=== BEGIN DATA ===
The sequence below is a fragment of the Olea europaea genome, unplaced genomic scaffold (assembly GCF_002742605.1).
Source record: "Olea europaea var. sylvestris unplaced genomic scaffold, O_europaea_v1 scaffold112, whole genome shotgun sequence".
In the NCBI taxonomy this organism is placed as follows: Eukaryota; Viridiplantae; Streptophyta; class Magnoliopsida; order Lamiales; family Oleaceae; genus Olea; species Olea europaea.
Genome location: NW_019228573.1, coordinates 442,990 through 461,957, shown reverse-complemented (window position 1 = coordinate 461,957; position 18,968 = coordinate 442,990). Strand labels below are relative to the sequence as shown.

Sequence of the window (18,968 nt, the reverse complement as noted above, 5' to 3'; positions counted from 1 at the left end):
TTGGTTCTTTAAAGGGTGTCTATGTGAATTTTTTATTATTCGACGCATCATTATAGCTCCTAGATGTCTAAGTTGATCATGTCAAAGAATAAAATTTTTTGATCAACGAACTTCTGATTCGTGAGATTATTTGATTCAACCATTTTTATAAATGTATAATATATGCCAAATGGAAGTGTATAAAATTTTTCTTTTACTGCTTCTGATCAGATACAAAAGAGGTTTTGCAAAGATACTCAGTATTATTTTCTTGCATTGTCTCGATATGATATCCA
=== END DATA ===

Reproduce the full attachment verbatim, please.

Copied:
The sequence below is a fragment of the Olea europaea genome, unplaced genomic scaffold (assembly GCF_002742605.1).
Source record: "Olea europaea var. sylvestris unplaced genomic scaffold, O_europaea_v1 scaffold112, whole genome shotgun sequence".
In the NCBI taxonomy this organism is placed as follows: Eukaryota; Viridiplantae; Streptophyta; class Magnoliopsida; order Lamiales; family Oleaceae; genus Olea; species Olea europaea.
Genome location: NW_019228573.1, coordinates 442,990 through 461,957, shown reverse-complemented (window position 1 = coordinate 461,957; position 18,968 = coordinate 442,990). Strand labels below are relative to the sequence as shown.

Sequence of the window (18,968 nt, the reverse complement as noted above, 5' to 3'; positions counted from 1 at the left end):
TTGGTTCTTTAAAGGGTGTCTATGTGAATTTTTTATTATTCGACGCATCATTATAGCTCCTAGATGTCTAAGTTGATCATGTCAAAGAATAAAATTTTTTGATCAACGAACTTCTGATTCGTGAGATTATTTGATTCAACCATTTTTATAAATGTATAATATATGCCAAATGGAAGTGTATAAAATTTTTCTTTTACTGCTTCTGATCAGATACAAAAGAGGTTTTGCAAAGATACTCAGTATTATTTTCTTGCATTGTCTCGATATGATATCCA